Title page for ETD etd-03312011-015808


Document Type Doctoral Thesis
Author Jonsson, Robert
URN etd-03312011-015808
Document Title Field interactions in the peripheral auditory neural system with reference to cochlear implants
Degree PhD
Department Electrical, Electronic and Computer Engineering
Supervisor
Advisor Name Title
Prof J J Hanekom Co-Supervisor
Prof T Hanekom Supervisor
Keywords
  • computational model
  • spread of neural excitation
  • cochlear implant
  • Hodgkin-Huxley model
  • ephaptic excitation
  • auditory neuron
Date 2011-04-18
Availability restricted
Abstract
This study investigates the effect of field interactions on neural excitation profiles within the electrically stimulated auditory system on two levels: interneural by studying the ephaptic excitatory effect of neurons on one another and extraneural by studying the effect of inhomogeneities in the neural volume on excitation profiles. The investigation contributes to the tool base available for computational neuromodelling.

Ephaptic stimulation of a neuron refers to excitation of a neuron by the extracellular environment induced by other neurons. It is usually assumed that neurons communicate only through anatomical specializations such as gap junctions or synapses, but since a large extracellular potential from active neurons, arising during the propagation of action potentials, can trigger an action potential in another subthreshold neuron, ephaptic stimulation could be significant and should therefore be taken into account when dealing with neuron interaction. The objective of the study was to quantify the influence of ephaptic excitation on nerve stimulation utilizing models with increasing anatomical, morphological and morphometrical detail and determine whether it is a necessary factor in neuromodelling.

An initial, simple model of ephaptic excitation suggested a possible significant effect on electric hearing. The results show that the contribution of ephaptic excitation is most significant close to threshold and continues to be significant up to at least 6-7dB above threshold. Cochlear implant subjects normally have a small dynamic range (average of 7 dB), indicating that the ephaptic effect might be important in models of the implanted cochlea.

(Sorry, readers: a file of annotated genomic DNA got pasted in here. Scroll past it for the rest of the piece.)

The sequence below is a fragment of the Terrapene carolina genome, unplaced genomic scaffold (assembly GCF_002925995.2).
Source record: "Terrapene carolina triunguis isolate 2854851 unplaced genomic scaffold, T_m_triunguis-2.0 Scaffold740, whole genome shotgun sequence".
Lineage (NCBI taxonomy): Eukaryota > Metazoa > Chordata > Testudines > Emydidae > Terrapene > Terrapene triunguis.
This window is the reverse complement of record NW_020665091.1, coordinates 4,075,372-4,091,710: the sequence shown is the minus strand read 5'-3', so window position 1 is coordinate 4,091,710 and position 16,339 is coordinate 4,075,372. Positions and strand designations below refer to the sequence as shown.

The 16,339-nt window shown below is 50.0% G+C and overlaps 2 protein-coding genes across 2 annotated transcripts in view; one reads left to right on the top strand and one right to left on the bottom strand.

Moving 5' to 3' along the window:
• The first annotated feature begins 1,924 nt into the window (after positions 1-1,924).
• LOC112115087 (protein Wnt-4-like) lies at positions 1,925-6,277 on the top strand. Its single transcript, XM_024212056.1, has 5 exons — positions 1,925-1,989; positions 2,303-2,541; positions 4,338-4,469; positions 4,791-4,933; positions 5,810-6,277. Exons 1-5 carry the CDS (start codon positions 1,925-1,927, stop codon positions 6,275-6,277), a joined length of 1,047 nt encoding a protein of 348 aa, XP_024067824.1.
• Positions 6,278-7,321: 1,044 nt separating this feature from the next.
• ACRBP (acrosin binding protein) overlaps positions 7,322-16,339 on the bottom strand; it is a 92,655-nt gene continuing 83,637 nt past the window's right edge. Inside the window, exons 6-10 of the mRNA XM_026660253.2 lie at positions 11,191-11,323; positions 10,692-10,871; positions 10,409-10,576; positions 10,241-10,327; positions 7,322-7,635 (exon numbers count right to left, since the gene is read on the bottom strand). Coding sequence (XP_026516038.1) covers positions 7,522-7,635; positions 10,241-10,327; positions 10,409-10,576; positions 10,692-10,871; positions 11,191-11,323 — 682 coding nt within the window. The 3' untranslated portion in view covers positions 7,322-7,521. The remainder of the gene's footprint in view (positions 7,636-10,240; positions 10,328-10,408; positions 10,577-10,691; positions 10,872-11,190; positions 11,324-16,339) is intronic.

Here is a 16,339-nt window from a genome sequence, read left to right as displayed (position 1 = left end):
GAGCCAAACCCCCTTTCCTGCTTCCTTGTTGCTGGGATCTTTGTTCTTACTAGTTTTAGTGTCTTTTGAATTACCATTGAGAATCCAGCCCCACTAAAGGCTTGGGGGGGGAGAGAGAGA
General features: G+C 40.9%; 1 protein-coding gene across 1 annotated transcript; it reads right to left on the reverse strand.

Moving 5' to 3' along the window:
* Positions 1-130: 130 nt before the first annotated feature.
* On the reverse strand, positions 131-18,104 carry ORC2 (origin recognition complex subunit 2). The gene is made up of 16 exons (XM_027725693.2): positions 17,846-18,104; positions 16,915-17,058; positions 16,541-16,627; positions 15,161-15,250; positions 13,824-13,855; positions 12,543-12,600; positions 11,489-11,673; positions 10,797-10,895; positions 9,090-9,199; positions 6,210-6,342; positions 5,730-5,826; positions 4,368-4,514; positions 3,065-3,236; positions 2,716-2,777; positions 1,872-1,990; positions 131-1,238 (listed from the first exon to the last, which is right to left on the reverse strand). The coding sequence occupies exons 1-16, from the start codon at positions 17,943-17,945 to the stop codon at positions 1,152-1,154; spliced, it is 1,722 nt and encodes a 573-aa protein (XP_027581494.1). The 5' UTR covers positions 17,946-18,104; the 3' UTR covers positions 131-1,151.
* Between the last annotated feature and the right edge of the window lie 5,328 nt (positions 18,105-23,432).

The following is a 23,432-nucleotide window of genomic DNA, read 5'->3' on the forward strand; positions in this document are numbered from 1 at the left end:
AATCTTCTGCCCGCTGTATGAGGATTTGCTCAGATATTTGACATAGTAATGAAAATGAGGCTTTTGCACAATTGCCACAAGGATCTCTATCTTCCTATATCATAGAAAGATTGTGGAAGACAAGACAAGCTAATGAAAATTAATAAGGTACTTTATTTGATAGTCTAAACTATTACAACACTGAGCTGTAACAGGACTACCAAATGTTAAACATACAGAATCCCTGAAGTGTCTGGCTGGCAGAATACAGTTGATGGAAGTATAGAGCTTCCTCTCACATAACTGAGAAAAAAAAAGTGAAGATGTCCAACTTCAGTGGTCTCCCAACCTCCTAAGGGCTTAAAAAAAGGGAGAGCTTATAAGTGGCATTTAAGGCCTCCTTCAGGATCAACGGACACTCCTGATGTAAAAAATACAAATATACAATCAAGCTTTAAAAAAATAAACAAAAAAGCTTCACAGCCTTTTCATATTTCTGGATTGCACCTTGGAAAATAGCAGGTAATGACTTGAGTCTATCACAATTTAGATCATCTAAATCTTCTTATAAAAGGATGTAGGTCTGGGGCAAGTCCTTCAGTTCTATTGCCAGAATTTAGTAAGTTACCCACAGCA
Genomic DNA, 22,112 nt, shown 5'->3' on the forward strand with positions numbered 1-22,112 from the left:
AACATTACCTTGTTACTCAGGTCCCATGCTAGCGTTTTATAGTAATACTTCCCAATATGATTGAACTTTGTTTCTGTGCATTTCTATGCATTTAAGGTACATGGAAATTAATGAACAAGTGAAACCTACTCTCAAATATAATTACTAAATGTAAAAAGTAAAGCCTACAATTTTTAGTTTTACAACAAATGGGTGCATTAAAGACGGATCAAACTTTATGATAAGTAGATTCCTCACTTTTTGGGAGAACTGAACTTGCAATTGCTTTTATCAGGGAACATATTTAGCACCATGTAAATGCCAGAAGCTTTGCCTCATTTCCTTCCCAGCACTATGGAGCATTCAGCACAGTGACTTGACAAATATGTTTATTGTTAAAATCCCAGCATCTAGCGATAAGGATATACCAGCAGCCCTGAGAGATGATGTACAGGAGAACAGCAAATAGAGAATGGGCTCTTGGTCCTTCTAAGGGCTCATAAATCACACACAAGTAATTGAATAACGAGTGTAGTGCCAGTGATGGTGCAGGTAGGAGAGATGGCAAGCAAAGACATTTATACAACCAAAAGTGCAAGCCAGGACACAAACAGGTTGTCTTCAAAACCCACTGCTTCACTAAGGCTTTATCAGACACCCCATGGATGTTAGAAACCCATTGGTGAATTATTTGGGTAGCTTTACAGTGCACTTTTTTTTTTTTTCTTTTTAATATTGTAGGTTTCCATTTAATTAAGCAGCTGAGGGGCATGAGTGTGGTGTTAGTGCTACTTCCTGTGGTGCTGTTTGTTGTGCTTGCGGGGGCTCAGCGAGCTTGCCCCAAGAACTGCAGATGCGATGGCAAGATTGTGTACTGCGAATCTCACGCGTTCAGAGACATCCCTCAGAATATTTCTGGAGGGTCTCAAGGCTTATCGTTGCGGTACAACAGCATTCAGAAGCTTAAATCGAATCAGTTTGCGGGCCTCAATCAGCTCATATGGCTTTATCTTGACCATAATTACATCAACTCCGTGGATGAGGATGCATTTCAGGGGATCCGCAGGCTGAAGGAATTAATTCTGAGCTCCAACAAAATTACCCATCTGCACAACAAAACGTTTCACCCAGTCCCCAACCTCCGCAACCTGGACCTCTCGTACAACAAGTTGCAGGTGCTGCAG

The model was extended to include more details including neural membrane noise, the three-dimensional geometry and conductive properties of the cochlear volume and variation in stimulating pulse shape. It was shown that the ephaptic effect is still significant in the presence of these amendments and is affected by all of the mentioned parameters. It was also shown that ephaptic excitation significantly contributes to cross-turn stimulation which in turn has implications for pitch perception in cochlear implant subjects. Ephaptic excitation of ectopic neural populations was proposed as a possible mechanism that could produce pitch confusions suggesting that interpretation of psychoacoustic and neural response data from literature may be aided when the ephaptic effect is taken into account.

The effect of heterogeneity, caused by the structure of the neural tissue, on potential distributions within the neural population was investigated by means of finite element modelling. It was demonstrated that the presence of fibres in the medium has a significant effect on the extracellular potential distribution at small distances from the point sources in that it decreased the potential. This in turn affects the excitation profile within the neural population.

The results of this study show that the significance of the ephaptic effect at stimulus intensities close to threshold can be demonstrated by a very simple deterministic model. However, further quantification of the effect shows that factors such as anatomical, morphological and morphometrical details, membrane noise and stimulus waveform should be included when modelling the responsiveness of auditory nerve fibres close to threshold.

2010 University of Pretoria. All rights reserved. The copyright in this work vests in the University of Pretoria. No part of this work may be reproduced or transmitted in any form or by any means, without the prior written permission of the University of Pretoria.

Please cite as follows:

Jonsson, R 2010, Field interactions in the peripheral auditory neural system with reference to cochlear implants, PhD thesis, University of Pretoria, Pretoria, viewed yymmdd < http://upetd.up.ac.za/thesis/available/etd-03312011-015808/ >

B11/92/ag

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